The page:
The disqualified lawyers then sought a $213,000 fee (one-third of the settlement amount) from the former client, and this was litigated in a second lawsuit. The client's motion for summary judgment was granted on the grounds that an attorney disqualified due to a conflict of interest is not entitled to any fees after the breach. The lawyers had not contested the order in the first suit to disqualify them but sought to have evidence heard in the second suit on the claimed ethics breach and thereby avoid the preclusive effect of the ruling in the first suit that occurred after the firm was out of the case and had no opportunity to contest the finding. The court held that the lawyers "cannot argue now that there was no evidence that an ethical violation occurred" and should have appealed the order in the first lawsuit, because they had standing to do so. The court also found that the record demonstrated that the disqualification in the first lawsuit was due to a serious conflict of interest based on the lawyer's disclosing confidential information about the client's assets, and was "no mere technical violation of ethical rules asserted after the fact." Because no services were rendered before the violation, no fees were proper. (A.I. Credit Corp., Inc. v. Aguilar & Sebastinelli, 113 Cal. App. 4th 1072 (2003).)

No Harm, No Foul
Pringle is a Second Appellate District opinion based on a claim for attorneys fees by counsel to a corporation and two of its officers. The company did not have an appropriate person sign a conflicts waiver (RPC 3-310), but the corporation did not raise that point. The technical but valid problem was asserted only by the CEO, who had signed off on a conflicts waiver as an individual-and was then sued for fees. The jury found the waiver procedure acceptable and awarded fees against the individual. Affirming the award, the panel reviewed the seminal case of Clark v. Millsap (197 Cal. 765 (1926)) and concluded that there was no case law holding that a violation of RPC automatically precludes an attorney from obtaining fees. Rather, there must be a serious violation of the RPC causing some harm to the client before fees are forfeited, and such harm had not been shown here. (Pringle v. La Chapelle, 73 Cal. App. 4th 1000 (1999).)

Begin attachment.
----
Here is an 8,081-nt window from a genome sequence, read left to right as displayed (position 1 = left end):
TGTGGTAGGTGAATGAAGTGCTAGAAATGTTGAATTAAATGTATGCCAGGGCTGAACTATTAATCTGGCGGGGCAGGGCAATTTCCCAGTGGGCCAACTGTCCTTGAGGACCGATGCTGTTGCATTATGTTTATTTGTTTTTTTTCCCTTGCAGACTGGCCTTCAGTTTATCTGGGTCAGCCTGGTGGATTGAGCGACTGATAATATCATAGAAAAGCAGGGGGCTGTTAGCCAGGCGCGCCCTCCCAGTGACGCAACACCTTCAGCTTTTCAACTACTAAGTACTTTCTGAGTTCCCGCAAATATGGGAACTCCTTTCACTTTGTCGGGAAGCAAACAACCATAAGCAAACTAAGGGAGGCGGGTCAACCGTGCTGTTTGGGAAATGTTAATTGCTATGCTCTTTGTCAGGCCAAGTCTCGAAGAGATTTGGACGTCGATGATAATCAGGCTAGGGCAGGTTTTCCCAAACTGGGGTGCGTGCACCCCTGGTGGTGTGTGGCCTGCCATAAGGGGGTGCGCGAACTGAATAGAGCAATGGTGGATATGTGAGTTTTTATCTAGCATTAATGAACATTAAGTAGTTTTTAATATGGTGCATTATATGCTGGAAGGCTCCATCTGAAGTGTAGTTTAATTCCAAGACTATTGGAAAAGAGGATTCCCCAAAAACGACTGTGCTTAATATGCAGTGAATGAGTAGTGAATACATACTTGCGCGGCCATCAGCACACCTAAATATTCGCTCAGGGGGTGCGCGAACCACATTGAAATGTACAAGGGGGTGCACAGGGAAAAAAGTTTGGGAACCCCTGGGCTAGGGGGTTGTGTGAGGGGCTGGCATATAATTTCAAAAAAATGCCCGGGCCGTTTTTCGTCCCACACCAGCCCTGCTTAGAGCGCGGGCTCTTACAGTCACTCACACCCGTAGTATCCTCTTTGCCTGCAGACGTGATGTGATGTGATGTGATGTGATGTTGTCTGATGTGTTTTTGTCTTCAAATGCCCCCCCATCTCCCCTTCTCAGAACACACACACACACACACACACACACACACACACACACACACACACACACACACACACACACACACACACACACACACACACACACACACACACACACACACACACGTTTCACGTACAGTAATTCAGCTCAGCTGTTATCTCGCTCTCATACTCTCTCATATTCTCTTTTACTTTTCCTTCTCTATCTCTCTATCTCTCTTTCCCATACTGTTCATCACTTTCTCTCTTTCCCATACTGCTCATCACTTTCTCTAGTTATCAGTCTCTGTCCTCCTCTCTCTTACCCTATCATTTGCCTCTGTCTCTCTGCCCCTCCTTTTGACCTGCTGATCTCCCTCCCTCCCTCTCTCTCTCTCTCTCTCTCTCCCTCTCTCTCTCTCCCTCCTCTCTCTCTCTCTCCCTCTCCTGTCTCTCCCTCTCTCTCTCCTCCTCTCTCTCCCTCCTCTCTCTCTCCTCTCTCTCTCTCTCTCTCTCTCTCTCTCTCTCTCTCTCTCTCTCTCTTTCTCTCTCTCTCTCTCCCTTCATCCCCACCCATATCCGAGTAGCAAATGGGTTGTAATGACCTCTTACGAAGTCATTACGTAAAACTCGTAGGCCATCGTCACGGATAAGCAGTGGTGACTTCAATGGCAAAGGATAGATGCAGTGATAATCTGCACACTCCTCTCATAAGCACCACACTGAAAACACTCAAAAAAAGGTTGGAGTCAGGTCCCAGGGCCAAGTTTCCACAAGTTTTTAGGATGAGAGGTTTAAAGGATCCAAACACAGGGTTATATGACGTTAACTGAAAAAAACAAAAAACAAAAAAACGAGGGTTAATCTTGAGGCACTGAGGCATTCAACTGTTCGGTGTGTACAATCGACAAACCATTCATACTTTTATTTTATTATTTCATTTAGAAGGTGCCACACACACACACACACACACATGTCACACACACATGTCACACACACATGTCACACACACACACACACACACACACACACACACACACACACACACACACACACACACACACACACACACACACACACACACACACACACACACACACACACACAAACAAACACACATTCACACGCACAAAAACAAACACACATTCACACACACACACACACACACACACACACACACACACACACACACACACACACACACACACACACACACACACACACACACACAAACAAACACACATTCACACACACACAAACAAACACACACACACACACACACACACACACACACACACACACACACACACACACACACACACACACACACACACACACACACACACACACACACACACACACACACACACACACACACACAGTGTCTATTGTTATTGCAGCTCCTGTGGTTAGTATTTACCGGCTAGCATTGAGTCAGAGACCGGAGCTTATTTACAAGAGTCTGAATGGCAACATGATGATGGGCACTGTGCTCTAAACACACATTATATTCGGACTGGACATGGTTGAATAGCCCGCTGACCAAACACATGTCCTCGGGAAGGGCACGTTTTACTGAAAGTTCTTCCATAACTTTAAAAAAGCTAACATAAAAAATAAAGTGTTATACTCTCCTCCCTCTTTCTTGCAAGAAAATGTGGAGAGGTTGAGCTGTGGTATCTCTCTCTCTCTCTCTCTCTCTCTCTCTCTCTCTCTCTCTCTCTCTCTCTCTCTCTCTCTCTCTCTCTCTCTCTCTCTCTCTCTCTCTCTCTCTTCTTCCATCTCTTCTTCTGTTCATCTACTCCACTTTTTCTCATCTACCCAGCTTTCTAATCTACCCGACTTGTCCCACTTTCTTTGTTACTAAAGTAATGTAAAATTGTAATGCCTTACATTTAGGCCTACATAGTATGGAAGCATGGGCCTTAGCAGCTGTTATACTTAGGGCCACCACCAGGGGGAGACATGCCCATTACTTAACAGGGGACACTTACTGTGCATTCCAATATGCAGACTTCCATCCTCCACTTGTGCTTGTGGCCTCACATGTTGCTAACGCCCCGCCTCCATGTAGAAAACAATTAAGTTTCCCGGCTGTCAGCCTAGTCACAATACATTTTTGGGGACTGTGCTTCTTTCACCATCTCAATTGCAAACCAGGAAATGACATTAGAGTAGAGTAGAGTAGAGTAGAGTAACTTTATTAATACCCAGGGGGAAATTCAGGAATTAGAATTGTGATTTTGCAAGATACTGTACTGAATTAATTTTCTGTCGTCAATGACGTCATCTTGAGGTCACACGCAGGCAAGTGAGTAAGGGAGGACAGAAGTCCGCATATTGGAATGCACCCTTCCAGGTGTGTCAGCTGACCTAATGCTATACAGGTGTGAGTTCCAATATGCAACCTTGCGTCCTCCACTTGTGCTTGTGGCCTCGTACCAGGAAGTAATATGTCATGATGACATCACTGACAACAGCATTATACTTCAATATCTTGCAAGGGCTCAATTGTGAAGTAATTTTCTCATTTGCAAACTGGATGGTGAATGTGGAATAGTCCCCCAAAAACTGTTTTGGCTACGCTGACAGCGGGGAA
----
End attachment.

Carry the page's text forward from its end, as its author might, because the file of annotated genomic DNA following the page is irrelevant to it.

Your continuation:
In Huskinson & Brown v. Wolf (32 Cal. 4th 453 (2004)), the court considered a dispute between two lawyers in which the client was not involved in any way and the lawyers might get nothing, a substantial fee if the written agreement between the lawyers was honored, or perhaps-and very probably-a much lower amount if the fee was determined on a quantum meruit basis. A unanimous court reviewed the opinions that disallowed fees because of violations of the RPC. But it remanded for a determination of the quantum meruit fee because the rule that was undoubtedly violated, RPC 2-200, entitled Financial Arrangements Among Lawyers, did not involve "violations of a rule that proscribed the very conduct for which compensation was sought, i.e., the rule prohibiting attorneys from engaging in conflicting representation or accepting professional employment adverse to the interests of a client or former client without the written consent of both parties." That appears to be a new "no harm to the client and some harm only to counsel-who should know better" standard with a new formulation and test for disallowing all fees in some circumstances.

Fraud or Unfairness Wellspring
The basis for all these opinions is the early case of Clark v. Millsap, which arose from a "hide the assets" case in which an attorney took an assignment of assets and then refused to return the client's property after the threat to levy on those assets had passed. The court held, "Fraud or unfairness on the part of any attorney will prevent him from recovering for services rendered; as will acts in violation or excess of authority, and acts of impropriety inconsistent with the character of the profession, and incompatible with the faithful discharge of its duties."